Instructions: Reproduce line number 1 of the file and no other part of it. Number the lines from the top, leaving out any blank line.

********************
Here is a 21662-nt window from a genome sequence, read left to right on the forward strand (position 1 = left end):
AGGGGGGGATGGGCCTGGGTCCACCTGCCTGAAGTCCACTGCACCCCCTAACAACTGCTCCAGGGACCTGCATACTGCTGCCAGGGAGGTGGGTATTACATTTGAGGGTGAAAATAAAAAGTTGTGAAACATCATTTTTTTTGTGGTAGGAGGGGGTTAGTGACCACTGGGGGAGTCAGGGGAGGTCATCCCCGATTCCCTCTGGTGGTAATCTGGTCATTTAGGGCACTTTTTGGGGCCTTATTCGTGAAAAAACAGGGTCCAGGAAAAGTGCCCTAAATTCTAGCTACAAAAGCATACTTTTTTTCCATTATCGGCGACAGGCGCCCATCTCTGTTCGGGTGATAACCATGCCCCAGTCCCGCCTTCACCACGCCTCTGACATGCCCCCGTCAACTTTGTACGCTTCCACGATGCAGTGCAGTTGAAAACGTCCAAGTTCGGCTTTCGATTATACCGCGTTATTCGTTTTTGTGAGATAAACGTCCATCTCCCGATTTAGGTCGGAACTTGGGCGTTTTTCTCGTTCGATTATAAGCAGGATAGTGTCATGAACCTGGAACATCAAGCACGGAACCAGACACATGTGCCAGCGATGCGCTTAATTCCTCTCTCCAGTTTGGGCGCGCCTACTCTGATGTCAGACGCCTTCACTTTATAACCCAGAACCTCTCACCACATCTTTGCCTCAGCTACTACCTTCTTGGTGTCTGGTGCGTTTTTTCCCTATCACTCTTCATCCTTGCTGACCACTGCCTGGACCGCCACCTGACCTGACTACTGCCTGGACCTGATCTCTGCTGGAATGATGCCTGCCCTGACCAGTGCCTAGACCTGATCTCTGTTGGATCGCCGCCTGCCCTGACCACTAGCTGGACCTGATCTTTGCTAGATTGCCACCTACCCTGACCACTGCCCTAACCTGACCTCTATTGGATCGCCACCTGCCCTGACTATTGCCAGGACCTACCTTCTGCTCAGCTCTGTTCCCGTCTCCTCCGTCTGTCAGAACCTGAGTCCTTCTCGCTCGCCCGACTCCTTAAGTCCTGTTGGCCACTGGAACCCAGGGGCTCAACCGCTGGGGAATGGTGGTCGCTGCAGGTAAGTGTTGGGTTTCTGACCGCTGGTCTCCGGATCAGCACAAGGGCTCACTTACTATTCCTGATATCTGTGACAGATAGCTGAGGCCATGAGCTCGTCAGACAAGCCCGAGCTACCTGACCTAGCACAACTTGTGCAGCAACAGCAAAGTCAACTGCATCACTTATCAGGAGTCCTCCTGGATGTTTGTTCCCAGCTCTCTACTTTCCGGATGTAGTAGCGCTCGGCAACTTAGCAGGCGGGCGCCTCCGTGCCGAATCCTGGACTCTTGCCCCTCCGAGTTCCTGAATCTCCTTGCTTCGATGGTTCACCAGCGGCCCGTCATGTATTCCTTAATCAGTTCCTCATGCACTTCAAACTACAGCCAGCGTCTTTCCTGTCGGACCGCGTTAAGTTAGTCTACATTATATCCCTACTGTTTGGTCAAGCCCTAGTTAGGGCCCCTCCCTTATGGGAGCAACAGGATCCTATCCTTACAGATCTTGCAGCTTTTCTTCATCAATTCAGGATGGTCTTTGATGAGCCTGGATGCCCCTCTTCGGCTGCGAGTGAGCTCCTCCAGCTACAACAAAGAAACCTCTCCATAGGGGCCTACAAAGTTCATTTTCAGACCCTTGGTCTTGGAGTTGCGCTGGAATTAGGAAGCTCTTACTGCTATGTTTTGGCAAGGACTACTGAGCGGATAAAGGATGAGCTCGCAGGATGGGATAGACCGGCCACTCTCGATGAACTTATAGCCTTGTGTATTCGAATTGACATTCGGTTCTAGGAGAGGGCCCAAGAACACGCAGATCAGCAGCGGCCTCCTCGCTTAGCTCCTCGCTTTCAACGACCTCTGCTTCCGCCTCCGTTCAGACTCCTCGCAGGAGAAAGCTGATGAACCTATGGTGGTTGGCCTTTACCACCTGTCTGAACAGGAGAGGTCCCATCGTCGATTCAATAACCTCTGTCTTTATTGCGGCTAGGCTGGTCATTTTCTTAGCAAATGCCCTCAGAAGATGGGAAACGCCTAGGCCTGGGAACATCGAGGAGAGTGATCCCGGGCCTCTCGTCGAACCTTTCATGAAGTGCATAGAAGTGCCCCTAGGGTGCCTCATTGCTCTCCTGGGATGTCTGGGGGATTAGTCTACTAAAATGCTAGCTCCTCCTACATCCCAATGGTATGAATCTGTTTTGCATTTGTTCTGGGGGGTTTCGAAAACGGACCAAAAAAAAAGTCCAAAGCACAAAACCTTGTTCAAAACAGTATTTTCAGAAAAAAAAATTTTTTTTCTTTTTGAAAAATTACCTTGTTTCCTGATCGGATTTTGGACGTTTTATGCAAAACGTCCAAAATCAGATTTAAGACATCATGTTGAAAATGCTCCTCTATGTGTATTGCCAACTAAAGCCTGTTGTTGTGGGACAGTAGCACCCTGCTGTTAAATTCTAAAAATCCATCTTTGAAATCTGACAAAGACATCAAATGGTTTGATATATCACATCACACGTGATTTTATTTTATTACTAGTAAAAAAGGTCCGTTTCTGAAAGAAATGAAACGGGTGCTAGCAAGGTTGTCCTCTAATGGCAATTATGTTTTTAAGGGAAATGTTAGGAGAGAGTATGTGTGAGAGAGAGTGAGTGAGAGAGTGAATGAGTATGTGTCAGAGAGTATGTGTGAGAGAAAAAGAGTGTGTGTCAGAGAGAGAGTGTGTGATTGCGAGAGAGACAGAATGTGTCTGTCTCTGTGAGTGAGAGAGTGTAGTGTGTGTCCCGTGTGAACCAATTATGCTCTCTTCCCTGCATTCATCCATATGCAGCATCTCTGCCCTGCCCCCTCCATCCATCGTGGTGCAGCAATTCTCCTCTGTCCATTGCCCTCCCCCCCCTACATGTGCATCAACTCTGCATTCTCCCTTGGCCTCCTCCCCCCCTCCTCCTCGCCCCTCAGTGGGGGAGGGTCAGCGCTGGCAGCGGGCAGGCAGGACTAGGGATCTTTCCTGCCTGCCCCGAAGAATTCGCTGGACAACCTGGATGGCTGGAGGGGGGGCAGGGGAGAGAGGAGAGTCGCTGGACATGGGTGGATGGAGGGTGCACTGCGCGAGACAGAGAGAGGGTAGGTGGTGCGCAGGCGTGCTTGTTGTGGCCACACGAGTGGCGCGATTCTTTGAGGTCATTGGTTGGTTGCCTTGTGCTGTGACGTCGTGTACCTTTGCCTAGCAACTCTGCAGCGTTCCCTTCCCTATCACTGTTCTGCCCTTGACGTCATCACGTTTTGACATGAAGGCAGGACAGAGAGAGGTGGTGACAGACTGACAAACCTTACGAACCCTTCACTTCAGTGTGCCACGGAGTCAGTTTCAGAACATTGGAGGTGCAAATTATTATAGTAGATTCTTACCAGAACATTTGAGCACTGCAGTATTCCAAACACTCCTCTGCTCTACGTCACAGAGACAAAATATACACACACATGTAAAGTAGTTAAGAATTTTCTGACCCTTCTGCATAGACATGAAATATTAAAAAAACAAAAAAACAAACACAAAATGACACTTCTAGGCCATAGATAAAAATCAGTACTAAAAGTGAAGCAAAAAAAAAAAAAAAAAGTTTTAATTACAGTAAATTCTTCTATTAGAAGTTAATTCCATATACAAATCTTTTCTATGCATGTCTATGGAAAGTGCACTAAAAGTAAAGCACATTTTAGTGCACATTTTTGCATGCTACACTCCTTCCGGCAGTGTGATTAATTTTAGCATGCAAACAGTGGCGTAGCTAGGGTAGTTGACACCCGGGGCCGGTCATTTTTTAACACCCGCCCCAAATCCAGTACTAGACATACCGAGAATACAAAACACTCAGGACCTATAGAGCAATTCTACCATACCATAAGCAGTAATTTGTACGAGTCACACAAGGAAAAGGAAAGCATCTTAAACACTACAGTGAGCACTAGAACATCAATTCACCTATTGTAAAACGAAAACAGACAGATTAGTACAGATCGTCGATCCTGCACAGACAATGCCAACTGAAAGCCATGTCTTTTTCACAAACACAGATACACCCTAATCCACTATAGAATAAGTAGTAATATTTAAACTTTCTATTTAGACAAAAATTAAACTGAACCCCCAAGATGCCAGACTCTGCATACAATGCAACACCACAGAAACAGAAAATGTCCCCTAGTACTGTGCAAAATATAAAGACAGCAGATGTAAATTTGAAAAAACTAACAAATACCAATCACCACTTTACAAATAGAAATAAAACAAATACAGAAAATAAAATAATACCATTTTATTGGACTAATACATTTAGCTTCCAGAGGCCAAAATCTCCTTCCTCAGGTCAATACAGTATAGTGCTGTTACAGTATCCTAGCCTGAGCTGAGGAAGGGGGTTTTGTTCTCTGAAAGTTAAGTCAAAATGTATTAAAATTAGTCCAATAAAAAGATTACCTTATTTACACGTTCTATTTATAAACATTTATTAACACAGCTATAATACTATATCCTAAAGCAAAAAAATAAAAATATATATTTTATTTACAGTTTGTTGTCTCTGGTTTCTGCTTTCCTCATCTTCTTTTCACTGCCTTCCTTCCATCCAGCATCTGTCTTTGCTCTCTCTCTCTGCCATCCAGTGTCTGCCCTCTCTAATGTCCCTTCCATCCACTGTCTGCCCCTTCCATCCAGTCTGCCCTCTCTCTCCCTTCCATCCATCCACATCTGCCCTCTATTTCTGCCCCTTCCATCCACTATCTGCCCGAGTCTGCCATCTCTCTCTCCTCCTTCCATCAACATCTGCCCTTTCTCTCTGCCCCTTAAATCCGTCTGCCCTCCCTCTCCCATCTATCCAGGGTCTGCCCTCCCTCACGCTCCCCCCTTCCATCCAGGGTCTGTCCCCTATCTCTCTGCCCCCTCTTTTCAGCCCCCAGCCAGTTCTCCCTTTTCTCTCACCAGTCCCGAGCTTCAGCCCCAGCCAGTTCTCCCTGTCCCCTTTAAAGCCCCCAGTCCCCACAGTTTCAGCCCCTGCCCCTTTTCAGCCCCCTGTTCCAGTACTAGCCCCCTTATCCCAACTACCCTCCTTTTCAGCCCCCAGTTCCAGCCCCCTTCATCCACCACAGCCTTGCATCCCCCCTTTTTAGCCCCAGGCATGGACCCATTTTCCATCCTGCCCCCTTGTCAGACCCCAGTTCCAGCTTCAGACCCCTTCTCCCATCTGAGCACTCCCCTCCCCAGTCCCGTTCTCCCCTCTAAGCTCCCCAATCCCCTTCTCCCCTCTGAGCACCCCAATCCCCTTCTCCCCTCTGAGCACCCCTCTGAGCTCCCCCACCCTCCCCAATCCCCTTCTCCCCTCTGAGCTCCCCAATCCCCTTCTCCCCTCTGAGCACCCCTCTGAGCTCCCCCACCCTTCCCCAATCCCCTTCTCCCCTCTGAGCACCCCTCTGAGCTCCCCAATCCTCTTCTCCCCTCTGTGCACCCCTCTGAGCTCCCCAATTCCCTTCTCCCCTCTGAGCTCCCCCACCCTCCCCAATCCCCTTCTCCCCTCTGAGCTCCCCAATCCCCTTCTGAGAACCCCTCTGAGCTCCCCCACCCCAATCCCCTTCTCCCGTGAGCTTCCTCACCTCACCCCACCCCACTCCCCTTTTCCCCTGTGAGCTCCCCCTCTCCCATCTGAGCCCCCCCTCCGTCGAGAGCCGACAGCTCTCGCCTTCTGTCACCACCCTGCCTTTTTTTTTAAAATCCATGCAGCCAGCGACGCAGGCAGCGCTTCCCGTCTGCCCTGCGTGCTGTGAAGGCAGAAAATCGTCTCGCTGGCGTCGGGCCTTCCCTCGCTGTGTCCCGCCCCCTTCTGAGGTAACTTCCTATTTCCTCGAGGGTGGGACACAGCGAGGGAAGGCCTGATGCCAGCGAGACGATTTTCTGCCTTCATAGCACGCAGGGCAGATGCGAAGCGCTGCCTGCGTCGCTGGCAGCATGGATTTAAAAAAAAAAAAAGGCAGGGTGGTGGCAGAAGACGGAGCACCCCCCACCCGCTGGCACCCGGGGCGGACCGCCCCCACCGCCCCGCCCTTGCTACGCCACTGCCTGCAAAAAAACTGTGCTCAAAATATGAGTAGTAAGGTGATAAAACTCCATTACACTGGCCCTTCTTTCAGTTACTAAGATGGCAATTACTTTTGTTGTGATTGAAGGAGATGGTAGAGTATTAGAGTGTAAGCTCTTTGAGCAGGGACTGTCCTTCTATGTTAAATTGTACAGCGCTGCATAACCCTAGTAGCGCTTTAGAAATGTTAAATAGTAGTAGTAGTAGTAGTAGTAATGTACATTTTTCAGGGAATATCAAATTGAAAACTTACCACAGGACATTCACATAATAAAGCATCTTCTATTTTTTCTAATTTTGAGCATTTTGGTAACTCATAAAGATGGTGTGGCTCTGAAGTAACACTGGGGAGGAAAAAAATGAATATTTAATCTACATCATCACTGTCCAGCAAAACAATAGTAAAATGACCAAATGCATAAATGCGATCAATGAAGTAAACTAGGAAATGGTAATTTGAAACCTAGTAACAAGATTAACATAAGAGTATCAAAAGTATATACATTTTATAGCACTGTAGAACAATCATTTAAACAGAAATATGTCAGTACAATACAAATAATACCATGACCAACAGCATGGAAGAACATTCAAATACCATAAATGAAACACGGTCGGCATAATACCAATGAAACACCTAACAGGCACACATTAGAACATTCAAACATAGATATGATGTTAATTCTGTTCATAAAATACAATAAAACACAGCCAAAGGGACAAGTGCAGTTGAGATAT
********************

Here is a 21662-nt window from a genome sequence, read left to right on the forward strand (position 1 = left end):